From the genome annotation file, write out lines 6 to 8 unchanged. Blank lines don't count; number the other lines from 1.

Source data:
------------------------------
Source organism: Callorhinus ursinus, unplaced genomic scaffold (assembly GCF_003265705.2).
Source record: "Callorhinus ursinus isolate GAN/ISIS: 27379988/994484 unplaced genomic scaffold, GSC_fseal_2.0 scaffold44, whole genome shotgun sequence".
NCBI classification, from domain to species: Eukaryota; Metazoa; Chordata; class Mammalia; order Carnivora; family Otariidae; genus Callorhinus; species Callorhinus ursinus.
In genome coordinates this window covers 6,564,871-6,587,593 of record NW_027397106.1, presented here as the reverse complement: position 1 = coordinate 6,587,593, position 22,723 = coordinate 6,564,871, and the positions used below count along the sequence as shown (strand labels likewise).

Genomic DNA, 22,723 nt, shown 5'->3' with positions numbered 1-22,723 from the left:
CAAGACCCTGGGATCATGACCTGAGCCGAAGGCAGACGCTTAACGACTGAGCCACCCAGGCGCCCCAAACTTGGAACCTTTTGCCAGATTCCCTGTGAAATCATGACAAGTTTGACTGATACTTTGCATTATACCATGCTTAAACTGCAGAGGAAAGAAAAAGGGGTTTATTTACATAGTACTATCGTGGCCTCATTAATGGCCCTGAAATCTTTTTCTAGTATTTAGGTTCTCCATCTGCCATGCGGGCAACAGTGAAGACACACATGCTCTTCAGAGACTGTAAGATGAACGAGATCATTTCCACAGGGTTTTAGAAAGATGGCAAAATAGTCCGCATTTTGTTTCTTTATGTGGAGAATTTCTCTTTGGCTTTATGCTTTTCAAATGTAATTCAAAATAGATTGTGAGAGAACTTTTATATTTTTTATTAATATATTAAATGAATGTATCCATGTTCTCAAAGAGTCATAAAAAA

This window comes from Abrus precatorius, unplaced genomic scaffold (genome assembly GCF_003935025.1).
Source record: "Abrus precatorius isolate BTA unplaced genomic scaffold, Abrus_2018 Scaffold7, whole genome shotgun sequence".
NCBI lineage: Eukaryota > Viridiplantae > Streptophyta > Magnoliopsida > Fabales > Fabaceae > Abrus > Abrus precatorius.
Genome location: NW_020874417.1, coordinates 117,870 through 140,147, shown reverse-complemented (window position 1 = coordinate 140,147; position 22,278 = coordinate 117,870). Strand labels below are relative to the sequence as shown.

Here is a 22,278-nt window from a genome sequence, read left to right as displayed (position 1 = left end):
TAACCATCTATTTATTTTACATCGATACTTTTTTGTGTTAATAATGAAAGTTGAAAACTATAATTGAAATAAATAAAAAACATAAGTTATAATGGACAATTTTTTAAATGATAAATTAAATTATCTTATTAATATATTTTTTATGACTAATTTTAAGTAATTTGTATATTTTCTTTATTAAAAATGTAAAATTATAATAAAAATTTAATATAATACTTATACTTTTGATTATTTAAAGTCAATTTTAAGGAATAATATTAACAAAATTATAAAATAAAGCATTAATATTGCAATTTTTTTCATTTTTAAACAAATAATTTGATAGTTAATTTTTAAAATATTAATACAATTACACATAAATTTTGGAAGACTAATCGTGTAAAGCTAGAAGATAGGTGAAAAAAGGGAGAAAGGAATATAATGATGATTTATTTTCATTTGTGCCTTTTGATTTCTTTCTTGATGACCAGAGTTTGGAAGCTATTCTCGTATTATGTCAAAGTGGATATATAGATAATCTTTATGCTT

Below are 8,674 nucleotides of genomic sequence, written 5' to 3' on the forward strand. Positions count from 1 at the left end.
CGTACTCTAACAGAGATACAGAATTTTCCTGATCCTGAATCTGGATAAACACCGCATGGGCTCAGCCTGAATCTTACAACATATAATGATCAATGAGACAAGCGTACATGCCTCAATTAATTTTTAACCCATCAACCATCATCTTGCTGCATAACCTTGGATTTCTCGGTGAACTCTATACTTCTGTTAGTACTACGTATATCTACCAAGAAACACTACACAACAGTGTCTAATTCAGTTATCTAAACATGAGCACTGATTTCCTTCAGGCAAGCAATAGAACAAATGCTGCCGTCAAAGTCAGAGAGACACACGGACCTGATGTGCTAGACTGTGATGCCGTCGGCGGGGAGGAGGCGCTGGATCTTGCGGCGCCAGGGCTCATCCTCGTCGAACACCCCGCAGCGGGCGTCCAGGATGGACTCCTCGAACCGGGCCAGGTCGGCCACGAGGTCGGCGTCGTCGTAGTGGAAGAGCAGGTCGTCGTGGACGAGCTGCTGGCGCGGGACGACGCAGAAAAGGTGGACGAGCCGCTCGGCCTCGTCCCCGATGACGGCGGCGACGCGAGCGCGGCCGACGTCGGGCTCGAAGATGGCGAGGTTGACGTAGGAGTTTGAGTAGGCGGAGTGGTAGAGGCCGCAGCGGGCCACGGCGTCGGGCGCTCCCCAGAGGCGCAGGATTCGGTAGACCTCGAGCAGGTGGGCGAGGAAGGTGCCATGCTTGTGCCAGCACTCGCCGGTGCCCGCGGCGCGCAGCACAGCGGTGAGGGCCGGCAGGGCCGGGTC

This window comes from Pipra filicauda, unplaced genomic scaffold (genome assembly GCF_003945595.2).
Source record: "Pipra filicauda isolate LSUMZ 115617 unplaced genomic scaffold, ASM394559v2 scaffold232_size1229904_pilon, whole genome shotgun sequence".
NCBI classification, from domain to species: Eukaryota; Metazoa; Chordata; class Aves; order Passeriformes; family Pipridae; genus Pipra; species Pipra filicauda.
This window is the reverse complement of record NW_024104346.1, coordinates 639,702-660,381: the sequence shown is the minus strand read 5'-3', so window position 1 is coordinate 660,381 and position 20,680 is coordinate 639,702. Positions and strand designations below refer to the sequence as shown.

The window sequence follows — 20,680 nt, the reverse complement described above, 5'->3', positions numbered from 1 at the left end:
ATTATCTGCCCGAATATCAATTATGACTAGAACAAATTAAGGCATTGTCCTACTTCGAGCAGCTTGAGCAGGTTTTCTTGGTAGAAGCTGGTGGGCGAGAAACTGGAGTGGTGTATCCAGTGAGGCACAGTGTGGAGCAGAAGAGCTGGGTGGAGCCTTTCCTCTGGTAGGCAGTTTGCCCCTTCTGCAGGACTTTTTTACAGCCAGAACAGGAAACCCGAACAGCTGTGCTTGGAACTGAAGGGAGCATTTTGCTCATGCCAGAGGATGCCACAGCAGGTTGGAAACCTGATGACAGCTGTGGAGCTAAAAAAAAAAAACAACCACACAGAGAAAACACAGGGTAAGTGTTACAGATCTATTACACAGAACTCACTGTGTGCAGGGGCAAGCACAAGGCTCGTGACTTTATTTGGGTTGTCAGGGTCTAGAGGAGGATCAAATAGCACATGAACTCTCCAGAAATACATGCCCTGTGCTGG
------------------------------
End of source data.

CAAGACCCTGGGATCATGACCTGAGCCGAAGGCAGACGCTTAACGACTGAGCCACCCAGGCGCCCCAAACTTGGAACCTTTTGCCAGATTCCCTGTGAAATCATGACAAGTTTGACTGATACTTTGCATTATACCATGCTTAAACTGCAGAGGAAAGAAAAAGGGGTTTATTTACATAGTACTATCGTGGCCTCATTAATGGCCCTGAAATCTTTTTCTAGTATTTAGGTTCTCCATCTGCCATGCGGGCAACAGTGAAGACACACATGCTCTTCAGAGACTGTAAGATGAACGAGATCATTTCCACAGGGTTTTAGAAAGATGGCAAAATAGTCCGCATTTTGTTTCTTTATGTGGAGAATTTCTCTTTGGCTTTATGCTTTTCAAATGTAATTCAAAATAGATTGTGAGAGAACTTTTATATTTTTTATTAATATATTAAATGAATGTATCCATGTTCTCAAAGAGTCATAAAAAA

This window comes from Abrus precatorius, unplaced genomic scaffold (genome assembly GCF_003935025.1).
Source record: "Abrus precatorius isolate BTA unplaced genomic scaffold, Abrus_2018 Scaffold7, whole genome shotgun sequence".